Carmelo Anthony Says A Broken System Is More Than Just Police Brutality
Carmelo Anthony covers ESPN magazine.
In the new issue of ESPN magazine, Carmelo Anthony talks more about systemic racism and police violence than he does basketball. Following the death of Baltimore's Freddie Gray in April 2015, the NBA superstar felt it his civic duty to make a stand against the extrajudicial murders occurring disproportionately in black and brown communities.
After participating in ads against gun violence, and building basketball courts across Brooklyn, Baltimore and Puerto Rico, Anthony followed those lesser known acts of social change with a grand opening at the 2016 ESPY awards where he was joined by LeBron James, Dwyane Wade and Chris Paul to challenge fellow athletes to speak up on behalf of the injustices affecting people of color.
Carmelo, whose late father Carmelo Iriarte was also an activist and a member of Puerto Rican nationalist group the Young Lords, is entering his 14th NBA season during a time of national unrest. Realizing his power as a professional athlete and toast of the sports world, Melo sits down with ESPN in an interview that aims to unpack racial politics concerning police violence, and the many variables at play behind a broken system.
The system is broken. It trickles down. It's the education. You've got to be educated to know how to deal with police. The police have to be educated on how to deal with people. The system has to put the right police in the right situations. Like, you can't put white police in the 'hood. You just can't do that. They don't know how to react. They don't know how to respond to those different situations. They've never been around that, you know? When I was growing up, we knew police by their first name. We gave them the nicknames. But that's only because we related. And when the white police came into our neighborhood, the black police said, "Yo, we got this." That doesn't happen anymore. You got black police afraid to go into black communities now, and the white police are like, "Shit, I'll come. It's a job. I'll go in there and do it." Not knowing what's going to happen.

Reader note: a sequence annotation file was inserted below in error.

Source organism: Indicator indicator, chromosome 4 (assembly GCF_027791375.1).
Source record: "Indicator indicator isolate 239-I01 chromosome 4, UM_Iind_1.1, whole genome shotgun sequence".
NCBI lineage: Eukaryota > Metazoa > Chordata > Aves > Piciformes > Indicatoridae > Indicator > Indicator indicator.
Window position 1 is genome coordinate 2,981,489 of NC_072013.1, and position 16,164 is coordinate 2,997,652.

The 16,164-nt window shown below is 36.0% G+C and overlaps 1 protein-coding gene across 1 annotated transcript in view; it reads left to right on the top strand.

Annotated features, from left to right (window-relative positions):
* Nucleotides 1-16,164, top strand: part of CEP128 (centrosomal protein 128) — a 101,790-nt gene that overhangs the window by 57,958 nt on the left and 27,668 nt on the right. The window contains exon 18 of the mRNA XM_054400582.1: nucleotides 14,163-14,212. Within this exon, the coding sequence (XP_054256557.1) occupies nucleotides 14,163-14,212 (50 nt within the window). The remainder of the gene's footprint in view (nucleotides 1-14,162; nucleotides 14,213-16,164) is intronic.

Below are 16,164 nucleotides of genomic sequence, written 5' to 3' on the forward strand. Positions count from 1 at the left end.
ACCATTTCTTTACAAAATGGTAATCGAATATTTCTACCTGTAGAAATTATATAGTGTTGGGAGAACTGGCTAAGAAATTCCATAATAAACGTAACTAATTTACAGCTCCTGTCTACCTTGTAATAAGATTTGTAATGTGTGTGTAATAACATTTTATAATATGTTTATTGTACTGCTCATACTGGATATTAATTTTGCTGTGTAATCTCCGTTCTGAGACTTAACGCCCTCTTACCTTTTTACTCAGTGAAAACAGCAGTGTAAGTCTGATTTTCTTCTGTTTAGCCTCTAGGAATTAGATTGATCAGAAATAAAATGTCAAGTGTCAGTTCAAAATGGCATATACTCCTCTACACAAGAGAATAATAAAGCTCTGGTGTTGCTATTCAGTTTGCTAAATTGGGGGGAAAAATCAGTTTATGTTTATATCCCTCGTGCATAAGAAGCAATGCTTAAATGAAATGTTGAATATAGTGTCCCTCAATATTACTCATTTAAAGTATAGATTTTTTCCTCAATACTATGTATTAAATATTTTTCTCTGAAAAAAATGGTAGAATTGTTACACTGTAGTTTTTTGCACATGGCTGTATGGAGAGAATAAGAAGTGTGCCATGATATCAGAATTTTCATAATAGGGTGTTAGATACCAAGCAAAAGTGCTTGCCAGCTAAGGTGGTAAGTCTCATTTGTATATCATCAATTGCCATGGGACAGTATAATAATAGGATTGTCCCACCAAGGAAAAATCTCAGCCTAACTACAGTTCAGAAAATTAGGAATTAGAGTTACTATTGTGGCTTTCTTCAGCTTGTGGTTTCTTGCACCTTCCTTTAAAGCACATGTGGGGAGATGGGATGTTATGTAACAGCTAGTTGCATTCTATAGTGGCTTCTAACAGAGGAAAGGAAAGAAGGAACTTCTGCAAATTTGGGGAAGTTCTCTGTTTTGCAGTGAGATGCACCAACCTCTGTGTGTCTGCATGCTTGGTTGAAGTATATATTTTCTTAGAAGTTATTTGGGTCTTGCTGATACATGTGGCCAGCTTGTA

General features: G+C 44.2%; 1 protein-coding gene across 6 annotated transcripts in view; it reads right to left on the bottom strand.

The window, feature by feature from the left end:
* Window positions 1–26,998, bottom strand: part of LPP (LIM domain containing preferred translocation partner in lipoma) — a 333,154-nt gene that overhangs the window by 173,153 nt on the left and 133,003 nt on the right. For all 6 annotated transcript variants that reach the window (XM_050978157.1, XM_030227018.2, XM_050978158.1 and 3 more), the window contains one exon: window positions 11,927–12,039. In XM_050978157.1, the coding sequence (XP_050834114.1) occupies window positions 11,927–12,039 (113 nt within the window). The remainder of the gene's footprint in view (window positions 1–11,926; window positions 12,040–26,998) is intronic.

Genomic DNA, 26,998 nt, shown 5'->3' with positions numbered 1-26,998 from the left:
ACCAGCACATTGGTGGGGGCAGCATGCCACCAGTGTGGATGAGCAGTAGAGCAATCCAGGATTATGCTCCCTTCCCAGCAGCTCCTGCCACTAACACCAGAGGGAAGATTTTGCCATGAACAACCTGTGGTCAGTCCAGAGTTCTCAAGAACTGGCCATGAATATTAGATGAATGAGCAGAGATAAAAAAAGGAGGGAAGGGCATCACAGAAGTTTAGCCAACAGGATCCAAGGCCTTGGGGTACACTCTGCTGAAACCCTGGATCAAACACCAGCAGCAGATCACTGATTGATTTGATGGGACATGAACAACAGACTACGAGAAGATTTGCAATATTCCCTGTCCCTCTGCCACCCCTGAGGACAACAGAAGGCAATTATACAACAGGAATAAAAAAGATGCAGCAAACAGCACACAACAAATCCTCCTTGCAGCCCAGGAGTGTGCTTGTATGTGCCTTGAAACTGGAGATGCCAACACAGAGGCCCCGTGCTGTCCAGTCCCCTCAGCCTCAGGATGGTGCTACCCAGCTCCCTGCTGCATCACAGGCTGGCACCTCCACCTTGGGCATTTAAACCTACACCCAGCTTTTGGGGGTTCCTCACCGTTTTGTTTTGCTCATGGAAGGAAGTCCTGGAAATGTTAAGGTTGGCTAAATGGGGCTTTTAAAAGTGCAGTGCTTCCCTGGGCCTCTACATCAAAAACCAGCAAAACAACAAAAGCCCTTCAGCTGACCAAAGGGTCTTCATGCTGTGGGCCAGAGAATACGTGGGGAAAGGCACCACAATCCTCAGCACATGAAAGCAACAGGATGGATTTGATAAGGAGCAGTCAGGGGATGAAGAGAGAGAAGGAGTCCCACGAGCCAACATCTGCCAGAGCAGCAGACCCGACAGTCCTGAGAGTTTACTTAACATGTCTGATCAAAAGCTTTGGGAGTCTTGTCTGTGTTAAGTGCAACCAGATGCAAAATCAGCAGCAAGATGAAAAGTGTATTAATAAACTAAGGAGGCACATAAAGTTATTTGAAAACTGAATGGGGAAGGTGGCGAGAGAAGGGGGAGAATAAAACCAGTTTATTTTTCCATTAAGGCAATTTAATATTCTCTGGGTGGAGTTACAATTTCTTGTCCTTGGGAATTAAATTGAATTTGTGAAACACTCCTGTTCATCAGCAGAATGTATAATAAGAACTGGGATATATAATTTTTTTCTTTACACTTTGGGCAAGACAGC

I think athletes now are just going off of what they're seeing now, which is what? Police brutality. Police killing people. You haven't seen one thing about schools closing. There's no rec centers. You haven't seen none of that on the news. All you see is police killing people. And if I'm sitting there watching that every day all day, I'm going to feel a certain kind of way. Like, against the police. If it was showing schools and why they shut them down and there's no funding for this and no funding for that, you would feel a certain way about that too. But that's not what they're putting out there.
He also shares what happened the night he talked with 49ers' Colin Kaepernick immediately following his bold decision to sit during the national anthem.
He reached out to me that night. And I'm watching and I'm like, "OK." Like, "What's next?" In a very respectful way, he was like, "I took this step and, you know, just wanted to get your thoughts on what's happening." And I said, "Well, you're courageous." I said, "You just showed a lot of courage in what you just did, but now is the hard part because you have to keep it going. So if that was just a one-time thing, then you're f*cked. But now you keep it going and be articulate and elaborate on why you're doing it, and be educated and knowledgeable of why you're doing it so when people ask, you can stand up for what you believe in and really let them hear why."
Read his interview in full, here.